Ladies and Gentlemen,

I am very pleased to be here today to launch the Business Watch scheme for the South Great George's Street area.

Business today operates in an ever changing environment.  It has to adapt and cope with new challenges every day and I am glad to say that Irish business is rising to these challenges.

In this changing environment, the cost of crime is an especially unwelcome burden.  We have to ensure that business has an environment as free as possible from crime and its consequences in which to develop. 

The Garda Síochána plays a central and vital role in the prevention and detection of crime.  Both elements – prevention and detection - are important.  A police force needs the assistance of others in doing both, and I believe that there is growing recognition of this.  Business people should of course report all incidents of crime carried out in and around their businesses to the Gardaí.  But law enforcement by the Garda Síochána in itself is not the complete answer.  They need help and assistance from us, as individuals, organisations and businesses – in essence the community.  In our fight against criminality in our society, we must be willing and able to embrace new concepts and ideas and exploit initiatives like Business Watch to their full potential. 

Business Watch essentially involves a partnership between the Garda Síochána and the local business community to prevent and reduce crime through awareness of what can and needs to be done to reduce crime, alertness to what is happening in the locality and commitment to action.  A scheme like Business Watch provides a very important channel of communication between the local business community and the Gardaí.  In recent years the Garda Síochána have given a high priority to developing their involvement with the communities they serve.  Equally, the increased awareness by the public of the role which they can play in crime prevention is to be welcomed.  To develop this to its full potential, the Government places a high importance on initiatives such as Business Watch, Neighbourhood Watch and Community Alert.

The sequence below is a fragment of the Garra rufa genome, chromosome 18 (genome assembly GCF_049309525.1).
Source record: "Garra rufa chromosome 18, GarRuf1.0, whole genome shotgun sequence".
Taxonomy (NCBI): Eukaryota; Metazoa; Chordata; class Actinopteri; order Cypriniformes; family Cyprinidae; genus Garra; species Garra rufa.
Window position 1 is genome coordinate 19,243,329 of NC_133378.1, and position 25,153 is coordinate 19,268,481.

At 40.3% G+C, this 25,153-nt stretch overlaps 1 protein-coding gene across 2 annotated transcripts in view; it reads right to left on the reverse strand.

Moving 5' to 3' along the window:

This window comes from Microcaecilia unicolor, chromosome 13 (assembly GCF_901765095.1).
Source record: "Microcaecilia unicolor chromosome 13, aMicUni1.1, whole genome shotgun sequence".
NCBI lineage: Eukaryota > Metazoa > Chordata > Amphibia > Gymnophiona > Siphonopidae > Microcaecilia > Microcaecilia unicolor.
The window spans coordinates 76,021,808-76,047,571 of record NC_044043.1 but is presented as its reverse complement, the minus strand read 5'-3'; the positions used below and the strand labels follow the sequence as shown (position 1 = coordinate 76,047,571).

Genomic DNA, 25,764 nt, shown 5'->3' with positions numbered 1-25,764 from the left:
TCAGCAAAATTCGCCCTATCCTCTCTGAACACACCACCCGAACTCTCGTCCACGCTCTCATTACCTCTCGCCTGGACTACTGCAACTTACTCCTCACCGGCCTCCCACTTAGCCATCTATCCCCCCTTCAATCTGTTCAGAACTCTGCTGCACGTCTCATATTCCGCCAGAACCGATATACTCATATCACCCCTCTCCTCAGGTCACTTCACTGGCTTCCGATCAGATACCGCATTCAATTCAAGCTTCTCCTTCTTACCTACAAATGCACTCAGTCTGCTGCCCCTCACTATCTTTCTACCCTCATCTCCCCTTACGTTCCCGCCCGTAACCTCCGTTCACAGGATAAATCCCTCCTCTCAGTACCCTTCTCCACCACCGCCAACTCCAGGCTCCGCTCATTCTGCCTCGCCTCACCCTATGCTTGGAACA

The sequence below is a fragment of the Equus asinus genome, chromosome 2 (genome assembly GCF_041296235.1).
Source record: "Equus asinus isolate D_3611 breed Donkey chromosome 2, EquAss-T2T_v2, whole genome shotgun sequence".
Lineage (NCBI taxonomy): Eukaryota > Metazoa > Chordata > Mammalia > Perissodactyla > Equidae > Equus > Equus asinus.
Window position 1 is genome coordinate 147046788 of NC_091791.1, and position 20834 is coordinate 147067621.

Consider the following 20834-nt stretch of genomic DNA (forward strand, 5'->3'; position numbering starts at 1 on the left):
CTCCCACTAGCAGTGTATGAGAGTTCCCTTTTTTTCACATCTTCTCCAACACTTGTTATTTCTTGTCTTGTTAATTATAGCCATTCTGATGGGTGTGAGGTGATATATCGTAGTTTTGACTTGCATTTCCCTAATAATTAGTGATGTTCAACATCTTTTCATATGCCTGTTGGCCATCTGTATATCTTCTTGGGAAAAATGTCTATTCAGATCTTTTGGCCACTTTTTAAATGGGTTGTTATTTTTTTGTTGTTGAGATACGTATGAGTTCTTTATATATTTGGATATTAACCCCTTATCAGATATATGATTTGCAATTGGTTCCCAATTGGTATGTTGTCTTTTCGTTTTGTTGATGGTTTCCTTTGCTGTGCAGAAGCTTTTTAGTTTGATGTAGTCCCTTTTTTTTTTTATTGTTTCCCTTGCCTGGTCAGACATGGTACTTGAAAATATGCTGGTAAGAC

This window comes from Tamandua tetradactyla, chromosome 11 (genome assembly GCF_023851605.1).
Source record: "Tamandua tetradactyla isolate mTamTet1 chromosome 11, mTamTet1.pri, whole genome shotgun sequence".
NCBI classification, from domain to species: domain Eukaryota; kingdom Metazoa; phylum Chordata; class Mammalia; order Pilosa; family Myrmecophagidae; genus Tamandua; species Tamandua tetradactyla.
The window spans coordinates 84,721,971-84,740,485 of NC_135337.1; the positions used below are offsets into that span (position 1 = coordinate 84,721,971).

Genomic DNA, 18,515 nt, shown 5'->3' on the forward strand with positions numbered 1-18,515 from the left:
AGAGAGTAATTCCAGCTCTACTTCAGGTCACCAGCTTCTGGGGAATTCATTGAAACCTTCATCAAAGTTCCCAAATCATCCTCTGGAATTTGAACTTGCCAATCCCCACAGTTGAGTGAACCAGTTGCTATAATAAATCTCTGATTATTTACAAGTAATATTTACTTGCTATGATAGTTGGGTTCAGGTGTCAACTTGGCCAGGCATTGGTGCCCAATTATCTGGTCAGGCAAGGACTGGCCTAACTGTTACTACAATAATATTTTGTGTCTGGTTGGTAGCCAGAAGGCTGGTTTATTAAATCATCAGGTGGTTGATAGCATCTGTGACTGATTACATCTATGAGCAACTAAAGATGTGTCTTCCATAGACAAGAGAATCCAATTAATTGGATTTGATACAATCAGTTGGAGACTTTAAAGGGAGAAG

To develop the connections between the community and the Garda Síochána the last Government introduced legislation to establish joint policing committees in every local authority area in the country.  These committees are a partnership process involving the Garda Síochána and the elected national and local representatives and with the participation of the community and voluntary sector in a local authority’s area.  Before the committees are established for all 114 local authorities in the country, a pilot project is running, made up of committees in 29 local authorities.  One of these is Dublin City Council.  Special provision is also being made for the city.  Because of its size, five sub-committees have been set up, corresponding to the five administrative areas of the city. 

A joint policing committee covers a range of functions.  It monitors two broad areas.  The first is the levels and patterns of crime, disorder and anti-social behaviour in its area.  This includes patterns and levels of misuse of alcohol and drugs.  As well as that, it monitors the broader issue of the factors underlying and contributing to crime, disorder and anti-social behaviour.  Following on from this, the committee advises the local authority and the Garda Síochána on how they might best perform their functions, having regard to the need to do everything feasible to improve the safety and quality of life and to prevent crime, disorder and anti-social behaviour within the area.  The local area sub-committees carry out the same function for their own areas.  I believe that the committees have the potential to make an enormous contribution to tackling the problems local communities are facing.  

I would like to congratulate all those who have worked so hard to establish this scheme and who, I'm certain, will continue their efforts to make it a very successful one.  I would like in particular to thank David Baker, the chairman of the Business Watch management committee, who has been involved in similar initiatives for a long time, Joseph Hennessey and David Hyland.  As business people you have a lot of calls on your time.  It is heartening that you and your colleagues make the time available to bring forward initiatives of this type.  In so doing, you are helping both your businesses, the local community and the many people who visit your area for business and recreation. 

On the side of the Garda Síochána, a special commendation is due to Garda Joanne McCormack and Garda Michael Canavan who will be the visible face of the Gardaí to local businesses and the public.  Thanks are also due to Superintendent John Twomey, Inspector Richard McDonnell and Sergeant Vanessa O’Keeffe from Pearse Street who are contributing to making the scheme a success. 

To all of you, may I wish the best.  I'm quite certain that this initiative will be very successful and will encourage other business communities to do likewise.

Thank you.                                                    

27 July 2007